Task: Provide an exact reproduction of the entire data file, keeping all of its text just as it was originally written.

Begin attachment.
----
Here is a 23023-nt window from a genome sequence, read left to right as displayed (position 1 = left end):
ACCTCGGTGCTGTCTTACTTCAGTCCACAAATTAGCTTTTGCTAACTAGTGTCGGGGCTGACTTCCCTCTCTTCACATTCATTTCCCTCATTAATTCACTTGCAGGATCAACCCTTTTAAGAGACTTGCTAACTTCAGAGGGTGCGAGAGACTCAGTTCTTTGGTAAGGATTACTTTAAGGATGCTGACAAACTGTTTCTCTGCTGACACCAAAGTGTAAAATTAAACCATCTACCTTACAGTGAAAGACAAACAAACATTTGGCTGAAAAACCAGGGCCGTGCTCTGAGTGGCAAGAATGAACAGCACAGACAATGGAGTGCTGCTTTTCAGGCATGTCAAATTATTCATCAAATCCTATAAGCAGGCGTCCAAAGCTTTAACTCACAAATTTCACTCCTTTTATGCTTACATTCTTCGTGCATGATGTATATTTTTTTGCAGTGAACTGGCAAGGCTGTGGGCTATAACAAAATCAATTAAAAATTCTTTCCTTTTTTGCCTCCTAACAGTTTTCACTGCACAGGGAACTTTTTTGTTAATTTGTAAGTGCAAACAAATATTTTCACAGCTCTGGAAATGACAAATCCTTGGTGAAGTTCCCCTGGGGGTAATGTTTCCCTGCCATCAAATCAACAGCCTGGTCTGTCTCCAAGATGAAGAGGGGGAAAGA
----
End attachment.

Here is a 23023-nt window from a genome sequence, read left to right as displayed (position 1 = left end):
ACCTCGGTGCTGTCTTACTTCAGTCCACAAATTAGCTTTTGCTAACTAGTGTCGGGGCTGACTTCCCTCTCTTCACATTCATTTCCCTCATTAATTCACTTGCAGGATCAACCCTTTTAAGAGACTTGCTAACTTCAGAGGGTGCGAGAGACTCAGTTCTTTGGTAAGGATTACTTTAAGGATGCTGACAAACTGTTTCTCTGCTGACACCAAAGTGTAAAATTAAACCATCTACCTTACAGTGAAAGACAAACAAACATTTGGCTGAAAAACCAGGGCCGTGCTCTGAGTGGCAAGAATGAACAGCACAGACAATGGAGTGCTGCTTTTCAGGCATGTCAAATTATTCATCAAATCCTATAAGCAGGCGTCCAAAGCTTTAACTCACAAATTTCACTCCTTTTATGCTTACATTCTTCGTGCATGATGTATATTTTTTTGCAGTGAACTGGCAAGGCTGTGGGCTATAACAAAATCAATTAAAAATTCTTTCCTTTTTTGCCTCCTAACAGTTTTCACTGCACAGGGAACTTTTTTGTTAATTTGTAAGTGCAAACAAATATTTTCACAGCTCTGGAAATGACAAATCCTTGGTGAAGTTCCCCTGGGGGTAATGTTTCCCTGCCATCAAATCAACAGCCTGGTCTGTCTCCAAGATGAAGAGGGGGAAAGA